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Amir Muhammad in the Malaysian labyrinth
Amir Muhammad in the Malaysian labyrinth
Born in 1972 into a Muslim family in Kuala Lumpur (Malaysia), Amir Muhammad is one of the most unusual film directors on the contemporary non-fiction scene. A writer rather than a filmmaker (he describes himself as a “writer and occasional filmmaker”), he made his first film in 2000 (Lips to Lips) which he says was so bad that from then on he could “only make better films”. In 2002 he presented a series of six short film essays –6 Shorts– in which he applies the basic principles that have guided his work since then: a clear desire to create essays, politicalcontent, a newlook at his country’s recent history and a refreshing sense of humour.
The Big Durian (2003), which can be considered the first long essay by Amir Muhammad, made him a major figure within the new generation of independent Malaysian filmmakers. However, in contrast to the rest of his colleagues, he opted for non-fiction films as the main vehicle of his work. Amir Muhammad’s work is basically committed and controversial, involving a series of propositions that analyse his country’s situation through an essay-based approach and ask questions about national identity, a theme that includes universal issues in a globalised world.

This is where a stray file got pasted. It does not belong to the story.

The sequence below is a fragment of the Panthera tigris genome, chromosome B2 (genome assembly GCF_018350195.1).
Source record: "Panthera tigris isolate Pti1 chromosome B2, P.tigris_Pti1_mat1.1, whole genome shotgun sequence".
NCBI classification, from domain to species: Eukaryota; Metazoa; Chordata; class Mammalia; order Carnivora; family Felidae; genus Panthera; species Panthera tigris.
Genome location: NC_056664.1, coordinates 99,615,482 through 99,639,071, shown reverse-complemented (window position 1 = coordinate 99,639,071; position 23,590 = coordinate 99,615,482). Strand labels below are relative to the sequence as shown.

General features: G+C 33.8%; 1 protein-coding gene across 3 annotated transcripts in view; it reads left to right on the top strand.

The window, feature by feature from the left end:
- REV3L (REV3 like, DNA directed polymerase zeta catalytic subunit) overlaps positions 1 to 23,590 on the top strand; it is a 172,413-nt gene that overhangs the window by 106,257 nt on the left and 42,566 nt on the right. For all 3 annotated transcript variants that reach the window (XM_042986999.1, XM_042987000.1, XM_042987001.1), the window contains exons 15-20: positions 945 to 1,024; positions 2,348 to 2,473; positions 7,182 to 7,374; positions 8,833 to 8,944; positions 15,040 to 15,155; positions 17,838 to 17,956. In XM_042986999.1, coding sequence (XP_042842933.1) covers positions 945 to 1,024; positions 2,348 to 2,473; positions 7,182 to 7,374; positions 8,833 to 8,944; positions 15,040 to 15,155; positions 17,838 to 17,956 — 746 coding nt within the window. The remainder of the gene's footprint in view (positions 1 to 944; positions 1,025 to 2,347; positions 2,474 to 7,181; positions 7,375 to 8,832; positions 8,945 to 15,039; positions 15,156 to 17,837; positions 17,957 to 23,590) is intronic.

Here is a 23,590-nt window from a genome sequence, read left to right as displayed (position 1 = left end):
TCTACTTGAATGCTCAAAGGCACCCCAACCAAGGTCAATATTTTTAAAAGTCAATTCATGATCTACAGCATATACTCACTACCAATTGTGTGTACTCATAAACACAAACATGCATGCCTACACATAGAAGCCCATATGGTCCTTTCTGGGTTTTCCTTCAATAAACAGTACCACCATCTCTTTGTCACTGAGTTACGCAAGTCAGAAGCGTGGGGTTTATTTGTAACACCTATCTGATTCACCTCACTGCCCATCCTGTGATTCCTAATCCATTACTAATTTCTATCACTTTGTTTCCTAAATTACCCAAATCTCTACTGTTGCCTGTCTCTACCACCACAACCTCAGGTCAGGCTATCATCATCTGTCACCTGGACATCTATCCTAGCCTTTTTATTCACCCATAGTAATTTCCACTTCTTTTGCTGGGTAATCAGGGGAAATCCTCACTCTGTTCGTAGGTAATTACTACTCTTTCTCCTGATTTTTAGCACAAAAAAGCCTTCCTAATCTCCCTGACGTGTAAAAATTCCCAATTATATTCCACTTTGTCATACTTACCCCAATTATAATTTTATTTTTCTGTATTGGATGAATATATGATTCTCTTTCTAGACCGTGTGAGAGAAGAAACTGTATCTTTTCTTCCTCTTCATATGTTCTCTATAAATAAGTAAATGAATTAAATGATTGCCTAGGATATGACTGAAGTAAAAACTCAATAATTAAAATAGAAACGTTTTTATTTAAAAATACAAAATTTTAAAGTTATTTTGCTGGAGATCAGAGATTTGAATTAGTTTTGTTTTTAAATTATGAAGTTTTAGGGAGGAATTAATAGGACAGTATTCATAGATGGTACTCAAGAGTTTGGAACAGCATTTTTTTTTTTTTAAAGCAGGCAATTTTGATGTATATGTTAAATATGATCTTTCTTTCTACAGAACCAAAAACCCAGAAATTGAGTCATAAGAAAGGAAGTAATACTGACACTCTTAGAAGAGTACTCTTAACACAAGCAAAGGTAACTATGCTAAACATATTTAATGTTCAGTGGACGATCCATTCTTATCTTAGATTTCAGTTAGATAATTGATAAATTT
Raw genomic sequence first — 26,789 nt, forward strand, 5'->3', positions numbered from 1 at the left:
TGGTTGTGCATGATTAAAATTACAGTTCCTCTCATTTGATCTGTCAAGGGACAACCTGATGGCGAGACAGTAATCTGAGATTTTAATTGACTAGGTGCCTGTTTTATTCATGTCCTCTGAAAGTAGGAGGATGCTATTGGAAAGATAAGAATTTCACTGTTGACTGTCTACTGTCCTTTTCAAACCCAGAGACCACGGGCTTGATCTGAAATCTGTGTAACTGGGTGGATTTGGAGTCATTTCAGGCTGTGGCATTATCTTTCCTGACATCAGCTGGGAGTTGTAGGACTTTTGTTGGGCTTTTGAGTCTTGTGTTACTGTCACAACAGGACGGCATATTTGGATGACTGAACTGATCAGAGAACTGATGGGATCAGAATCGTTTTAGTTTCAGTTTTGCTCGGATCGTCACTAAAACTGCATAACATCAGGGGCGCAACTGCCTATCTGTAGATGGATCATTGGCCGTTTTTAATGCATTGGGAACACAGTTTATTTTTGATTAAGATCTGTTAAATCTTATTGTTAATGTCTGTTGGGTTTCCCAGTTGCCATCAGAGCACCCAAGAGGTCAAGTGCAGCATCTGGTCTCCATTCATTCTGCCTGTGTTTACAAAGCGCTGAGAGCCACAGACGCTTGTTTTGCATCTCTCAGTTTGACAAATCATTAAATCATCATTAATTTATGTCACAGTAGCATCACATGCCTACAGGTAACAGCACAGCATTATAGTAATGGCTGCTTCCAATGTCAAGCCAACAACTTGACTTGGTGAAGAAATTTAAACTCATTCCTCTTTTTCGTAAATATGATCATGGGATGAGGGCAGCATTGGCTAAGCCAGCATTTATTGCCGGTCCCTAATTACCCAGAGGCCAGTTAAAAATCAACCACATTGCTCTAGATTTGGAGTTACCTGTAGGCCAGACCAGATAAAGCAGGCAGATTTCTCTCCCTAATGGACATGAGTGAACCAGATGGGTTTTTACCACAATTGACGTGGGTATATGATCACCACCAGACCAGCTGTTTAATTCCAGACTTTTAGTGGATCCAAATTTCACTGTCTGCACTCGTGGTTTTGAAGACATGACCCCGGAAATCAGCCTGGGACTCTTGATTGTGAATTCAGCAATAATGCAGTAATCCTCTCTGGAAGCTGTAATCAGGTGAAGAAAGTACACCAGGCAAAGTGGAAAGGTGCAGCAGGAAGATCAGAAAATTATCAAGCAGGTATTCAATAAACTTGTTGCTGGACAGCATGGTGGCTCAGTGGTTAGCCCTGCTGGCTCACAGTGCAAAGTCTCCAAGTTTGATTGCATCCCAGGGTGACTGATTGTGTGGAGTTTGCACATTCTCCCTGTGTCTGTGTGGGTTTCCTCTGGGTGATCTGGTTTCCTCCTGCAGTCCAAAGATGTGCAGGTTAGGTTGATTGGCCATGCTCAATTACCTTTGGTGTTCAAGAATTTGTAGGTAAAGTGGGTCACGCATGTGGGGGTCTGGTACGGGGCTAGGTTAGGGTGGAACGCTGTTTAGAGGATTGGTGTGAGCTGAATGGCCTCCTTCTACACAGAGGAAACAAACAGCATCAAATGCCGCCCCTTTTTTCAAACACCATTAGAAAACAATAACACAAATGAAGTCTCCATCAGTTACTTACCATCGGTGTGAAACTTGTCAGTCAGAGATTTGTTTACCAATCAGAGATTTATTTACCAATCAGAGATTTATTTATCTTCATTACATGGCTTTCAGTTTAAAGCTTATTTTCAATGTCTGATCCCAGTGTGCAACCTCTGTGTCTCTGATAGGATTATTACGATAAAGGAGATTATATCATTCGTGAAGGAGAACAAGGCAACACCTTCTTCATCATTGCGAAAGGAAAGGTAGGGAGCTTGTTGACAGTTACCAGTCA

In 2005, together with three other independent Malaysian directors (James Lee, Tan Chui Mui y Liew Seng Tat, Amir Muhammad set up Da Huang Pictures, a production company that would disseminate their films and those of other contemporary colleagues. In 2006 he made a documentary-musical The Last Communist, a film that combined different registers of genre in a masterly manner and also made historical references to talk about his country’s present. The film was censored, and Amir Muhammad –never lacking humour– made 18MP in response, a short which showed how pathetic and ridiculous the reasons of the members of the commission that refused to allow his film to be shown were. Although Amir Muhammad’s films have not had much luck in his own country, they have travelled far and wide, being premiered and shown in festivals such as Berlin, Sundance or Rotterdam. In 2008 he was one of the invited authors to the Flaherty Seminar. His latest film, Malaysian Gods (2009), is possibly his most liberal, ironic, amusing, committed and vital work to date.
In 2007 he also created his own publishing house, Matahari Books, in which he publishes essays that cover issues from the fields of political criticism, sociological studies and culture.


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